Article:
The emergence of CHC theory, test instruments, and school-related research
Contemporary Cattell-Horn-Carroll (CHC) intelligence test development, interpretation and applied research can be traced to a fortuitous meeting of  Richard Woodcock,  John Horn, and John “Jack” Carroll  in the fall of 1985, a meeting also attended by the author of this web-resource ( McGrew, 2005). This meeting resulted in the 1989 publication of the first individually-administered, nationally standardized CHC-based intelligence battery, the Woodcock-Johnson-- Revised (WJ-R: Woodcock, McGrew, & Mather, 1989). This landmark event, which occurred 20 years ago, provided the impetus for the  major CHC-driven evolution of school- based intelligence testing practice.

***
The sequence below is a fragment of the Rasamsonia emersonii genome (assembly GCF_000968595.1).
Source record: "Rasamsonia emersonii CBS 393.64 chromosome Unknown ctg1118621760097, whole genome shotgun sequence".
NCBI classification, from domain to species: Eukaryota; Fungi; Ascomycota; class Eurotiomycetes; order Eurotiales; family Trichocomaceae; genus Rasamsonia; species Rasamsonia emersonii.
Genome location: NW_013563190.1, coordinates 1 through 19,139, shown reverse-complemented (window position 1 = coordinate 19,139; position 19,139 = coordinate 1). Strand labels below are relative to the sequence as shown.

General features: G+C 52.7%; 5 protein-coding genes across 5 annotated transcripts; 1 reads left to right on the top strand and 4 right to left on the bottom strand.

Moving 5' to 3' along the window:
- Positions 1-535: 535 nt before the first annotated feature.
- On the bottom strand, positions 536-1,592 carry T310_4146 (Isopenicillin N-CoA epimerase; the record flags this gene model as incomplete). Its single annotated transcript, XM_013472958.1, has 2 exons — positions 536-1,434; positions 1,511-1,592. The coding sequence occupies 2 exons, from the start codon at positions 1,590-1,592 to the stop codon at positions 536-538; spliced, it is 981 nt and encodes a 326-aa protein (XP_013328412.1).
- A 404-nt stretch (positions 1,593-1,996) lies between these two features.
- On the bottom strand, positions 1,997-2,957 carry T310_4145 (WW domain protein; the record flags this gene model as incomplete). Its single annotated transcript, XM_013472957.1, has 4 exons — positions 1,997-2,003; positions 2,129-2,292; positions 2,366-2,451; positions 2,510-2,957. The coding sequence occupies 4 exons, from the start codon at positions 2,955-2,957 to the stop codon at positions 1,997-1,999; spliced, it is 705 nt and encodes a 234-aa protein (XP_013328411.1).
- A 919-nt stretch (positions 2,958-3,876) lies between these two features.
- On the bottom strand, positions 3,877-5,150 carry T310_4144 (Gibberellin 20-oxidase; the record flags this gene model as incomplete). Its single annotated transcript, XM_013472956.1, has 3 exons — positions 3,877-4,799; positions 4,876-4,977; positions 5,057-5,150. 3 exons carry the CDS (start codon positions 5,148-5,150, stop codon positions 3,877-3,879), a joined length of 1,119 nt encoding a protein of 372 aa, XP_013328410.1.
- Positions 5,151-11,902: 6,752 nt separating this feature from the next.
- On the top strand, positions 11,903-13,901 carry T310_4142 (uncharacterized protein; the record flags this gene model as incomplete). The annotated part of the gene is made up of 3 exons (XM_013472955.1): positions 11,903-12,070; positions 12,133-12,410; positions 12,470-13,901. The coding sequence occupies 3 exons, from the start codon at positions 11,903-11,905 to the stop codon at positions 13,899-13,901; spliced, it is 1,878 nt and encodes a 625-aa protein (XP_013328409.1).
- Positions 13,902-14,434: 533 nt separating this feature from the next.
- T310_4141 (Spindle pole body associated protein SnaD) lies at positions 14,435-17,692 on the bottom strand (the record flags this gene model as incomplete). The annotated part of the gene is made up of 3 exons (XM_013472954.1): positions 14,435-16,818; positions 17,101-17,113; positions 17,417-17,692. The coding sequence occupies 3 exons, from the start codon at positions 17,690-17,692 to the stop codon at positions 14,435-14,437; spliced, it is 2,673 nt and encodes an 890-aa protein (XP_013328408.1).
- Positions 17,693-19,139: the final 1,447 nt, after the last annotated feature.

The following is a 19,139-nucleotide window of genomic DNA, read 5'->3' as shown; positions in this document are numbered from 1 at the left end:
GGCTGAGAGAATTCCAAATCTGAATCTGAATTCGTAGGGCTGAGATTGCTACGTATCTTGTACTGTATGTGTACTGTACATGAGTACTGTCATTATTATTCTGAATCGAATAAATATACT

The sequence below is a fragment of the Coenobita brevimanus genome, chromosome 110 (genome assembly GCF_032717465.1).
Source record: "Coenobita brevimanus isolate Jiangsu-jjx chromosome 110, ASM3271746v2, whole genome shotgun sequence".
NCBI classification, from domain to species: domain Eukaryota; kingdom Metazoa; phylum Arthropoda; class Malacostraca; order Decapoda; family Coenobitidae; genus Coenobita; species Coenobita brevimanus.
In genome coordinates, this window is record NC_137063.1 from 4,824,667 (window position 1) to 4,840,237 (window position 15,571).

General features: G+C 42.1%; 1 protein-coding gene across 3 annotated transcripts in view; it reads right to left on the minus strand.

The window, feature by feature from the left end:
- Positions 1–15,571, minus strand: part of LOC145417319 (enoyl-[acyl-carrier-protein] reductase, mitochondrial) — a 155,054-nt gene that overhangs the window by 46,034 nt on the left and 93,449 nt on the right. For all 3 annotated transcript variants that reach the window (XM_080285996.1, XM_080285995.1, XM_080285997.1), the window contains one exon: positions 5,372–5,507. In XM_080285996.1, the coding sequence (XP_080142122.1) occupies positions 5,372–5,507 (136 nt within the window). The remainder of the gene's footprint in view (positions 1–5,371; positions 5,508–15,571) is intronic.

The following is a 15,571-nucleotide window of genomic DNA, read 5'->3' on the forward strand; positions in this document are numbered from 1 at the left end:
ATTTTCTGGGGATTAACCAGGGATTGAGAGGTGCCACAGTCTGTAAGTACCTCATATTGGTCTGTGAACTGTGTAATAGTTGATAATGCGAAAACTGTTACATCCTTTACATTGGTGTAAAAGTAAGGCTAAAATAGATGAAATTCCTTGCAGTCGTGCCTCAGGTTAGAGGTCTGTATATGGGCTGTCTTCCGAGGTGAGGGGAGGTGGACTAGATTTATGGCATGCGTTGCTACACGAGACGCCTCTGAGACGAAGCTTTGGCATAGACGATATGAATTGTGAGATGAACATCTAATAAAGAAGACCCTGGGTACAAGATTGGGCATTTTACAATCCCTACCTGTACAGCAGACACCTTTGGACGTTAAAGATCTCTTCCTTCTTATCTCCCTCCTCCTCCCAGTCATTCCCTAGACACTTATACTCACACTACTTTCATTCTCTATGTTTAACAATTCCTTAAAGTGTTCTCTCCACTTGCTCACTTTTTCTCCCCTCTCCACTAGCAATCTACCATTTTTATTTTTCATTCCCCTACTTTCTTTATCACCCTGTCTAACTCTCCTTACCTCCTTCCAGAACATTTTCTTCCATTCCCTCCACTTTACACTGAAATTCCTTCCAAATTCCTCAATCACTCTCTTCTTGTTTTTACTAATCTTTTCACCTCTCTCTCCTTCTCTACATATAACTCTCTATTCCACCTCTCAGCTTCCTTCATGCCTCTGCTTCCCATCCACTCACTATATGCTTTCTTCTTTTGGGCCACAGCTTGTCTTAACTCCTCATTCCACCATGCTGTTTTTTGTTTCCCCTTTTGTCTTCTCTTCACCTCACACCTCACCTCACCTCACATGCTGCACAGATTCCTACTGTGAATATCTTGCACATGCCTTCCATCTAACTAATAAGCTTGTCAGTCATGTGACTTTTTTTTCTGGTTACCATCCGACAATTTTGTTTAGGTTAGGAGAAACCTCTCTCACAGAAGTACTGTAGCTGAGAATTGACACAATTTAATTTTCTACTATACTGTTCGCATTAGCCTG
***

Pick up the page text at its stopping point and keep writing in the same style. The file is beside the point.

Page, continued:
Subsequent important CHC events followed during this 20 year period, and included: (a) the first set of CHC-organized joint test battery factor analysis studies (Woodcock, 1990) which planted the seeds for the concept of CHC cross-battery (CB) assessment, (b) the first attempt to use the WJ- R, via a Kaufman-like supplemental testing strategy (Kaufman, 1979), to implement the yet to be named and operationalized CHC CB approach to testing ( McGrew, 1993), (c) the articulation of the first integrated Cattell-Horn- Carroll model and classification of the major intelligence batteries as per the CHC framework (McGrew, 1997), (d) the first description of the assumptions, foundations, and operational principles for CHC CB assessment and interpretation (Flanagan & McGrew, 1997; McGrew & Flanagan, 1998), (e) the publication of the first intelligence theory and assessment book to prominently feature CHC theory and assessment methods (Contemporary Intellectual Assessment:  Theories, Tests, and Issues Flanagan, Genshaft & Harrison, 1997; click here for link to 2nd edition), (f) the publication of the  CHC CB assessment series  ( Flanagan, McGrew & Ortiz, 2000; Flanagan, Ortiz, Alfonso & Mascolo, 2006; Flanagan, Ortiz & Mascolo, 2001, 2007; McGrew & Flanagan, 1998), (g) the completion of a series of CHC-organized studies that investigated the relations between CHC cognitive abilities and reading, math, and writing achievement (what you are reading now), (h) the articulation of CHC-grounded SLD assessment and eligibility frameworks (see Flanagan & Fiorello, manuscript in preparation) and (h) the subsequent CHC- grounded revisions or interpretations of a number of comprehensive individually administered intelligence test batteries ( Differential Abilities Scales—II, DAS-II;Stanford- Binet—5thEdition, SB5;Kaufman Assessment Battery for Children—2ndEdition, KABC- II). Although not overtly stated, the impact of CHC theory can be seen in the recent revisions of the venerable Wechsler trilogy ( WPPSI-III; WISC- IV; WAIS- IV) as well as the presentation of CHC CB procedures for interpreting the three Wechsler batteries ( Flanagan et al., 2000).